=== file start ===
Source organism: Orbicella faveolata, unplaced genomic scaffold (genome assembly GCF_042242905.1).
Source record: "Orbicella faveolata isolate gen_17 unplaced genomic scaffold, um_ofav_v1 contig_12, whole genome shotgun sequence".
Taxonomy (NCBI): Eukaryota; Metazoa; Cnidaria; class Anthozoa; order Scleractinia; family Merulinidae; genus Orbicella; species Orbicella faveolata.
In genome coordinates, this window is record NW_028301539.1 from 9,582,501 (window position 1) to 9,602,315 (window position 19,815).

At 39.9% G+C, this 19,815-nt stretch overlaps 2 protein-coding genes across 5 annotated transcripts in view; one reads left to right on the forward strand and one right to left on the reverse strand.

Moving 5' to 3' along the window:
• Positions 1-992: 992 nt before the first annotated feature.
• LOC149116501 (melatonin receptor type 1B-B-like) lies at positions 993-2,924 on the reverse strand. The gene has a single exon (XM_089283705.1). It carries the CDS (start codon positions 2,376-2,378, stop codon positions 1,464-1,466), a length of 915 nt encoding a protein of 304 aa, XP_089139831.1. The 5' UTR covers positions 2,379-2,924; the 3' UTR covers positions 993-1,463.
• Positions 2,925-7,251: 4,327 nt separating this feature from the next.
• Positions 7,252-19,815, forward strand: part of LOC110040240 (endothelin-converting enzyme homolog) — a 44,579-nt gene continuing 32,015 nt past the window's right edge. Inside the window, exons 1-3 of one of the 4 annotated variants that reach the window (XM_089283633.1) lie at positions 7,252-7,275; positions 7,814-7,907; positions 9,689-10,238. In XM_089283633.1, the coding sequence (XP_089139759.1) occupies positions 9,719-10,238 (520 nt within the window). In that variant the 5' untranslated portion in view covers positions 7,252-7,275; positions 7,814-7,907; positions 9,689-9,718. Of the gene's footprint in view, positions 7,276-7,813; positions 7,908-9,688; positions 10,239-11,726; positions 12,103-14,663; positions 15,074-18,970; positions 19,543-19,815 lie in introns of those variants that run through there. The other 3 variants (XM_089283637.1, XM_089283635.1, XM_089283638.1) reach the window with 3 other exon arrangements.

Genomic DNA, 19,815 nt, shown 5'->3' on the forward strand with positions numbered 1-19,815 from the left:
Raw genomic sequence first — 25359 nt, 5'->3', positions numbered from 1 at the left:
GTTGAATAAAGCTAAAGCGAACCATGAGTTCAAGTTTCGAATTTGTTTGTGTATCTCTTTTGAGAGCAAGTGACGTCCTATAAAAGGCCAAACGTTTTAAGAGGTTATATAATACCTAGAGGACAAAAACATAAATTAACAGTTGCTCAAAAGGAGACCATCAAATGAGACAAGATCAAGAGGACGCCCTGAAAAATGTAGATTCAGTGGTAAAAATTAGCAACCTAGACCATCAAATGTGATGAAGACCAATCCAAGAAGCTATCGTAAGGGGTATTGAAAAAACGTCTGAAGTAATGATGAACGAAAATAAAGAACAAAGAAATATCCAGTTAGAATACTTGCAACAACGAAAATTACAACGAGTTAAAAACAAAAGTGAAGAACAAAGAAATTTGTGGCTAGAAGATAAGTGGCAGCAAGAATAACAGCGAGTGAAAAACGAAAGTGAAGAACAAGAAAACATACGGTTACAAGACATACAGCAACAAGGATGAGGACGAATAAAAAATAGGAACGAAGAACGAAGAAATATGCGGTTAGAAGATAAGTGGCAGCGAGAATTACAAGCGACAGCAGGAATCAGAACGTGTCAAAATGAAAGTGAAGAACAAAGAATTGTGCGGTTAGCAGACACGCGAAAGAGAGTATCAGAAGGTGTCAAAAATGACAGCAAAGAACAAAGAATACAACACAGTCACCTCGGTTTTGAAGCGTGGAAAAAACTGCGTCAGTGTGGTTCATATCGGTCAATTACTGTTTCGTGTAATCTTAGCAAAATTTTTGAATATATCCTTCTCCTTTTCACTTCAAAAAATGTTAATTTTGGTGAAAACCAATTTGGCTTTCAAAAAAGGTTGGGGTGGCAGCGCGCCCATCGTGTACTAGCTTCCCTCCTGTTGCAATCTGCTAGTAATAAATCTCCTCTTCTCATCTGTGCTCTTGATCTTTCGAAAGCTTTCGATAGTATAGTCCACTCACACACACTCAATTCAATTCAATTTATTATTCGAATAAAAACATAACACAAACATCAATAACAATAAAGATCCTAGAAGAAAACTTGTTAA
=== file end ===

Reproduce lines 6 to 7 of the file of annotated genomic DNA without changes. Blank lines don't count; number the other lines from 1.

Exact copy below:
Moving 5' to 3' along the window:
• Positions 1-992: 992 nt before the first annotated feature.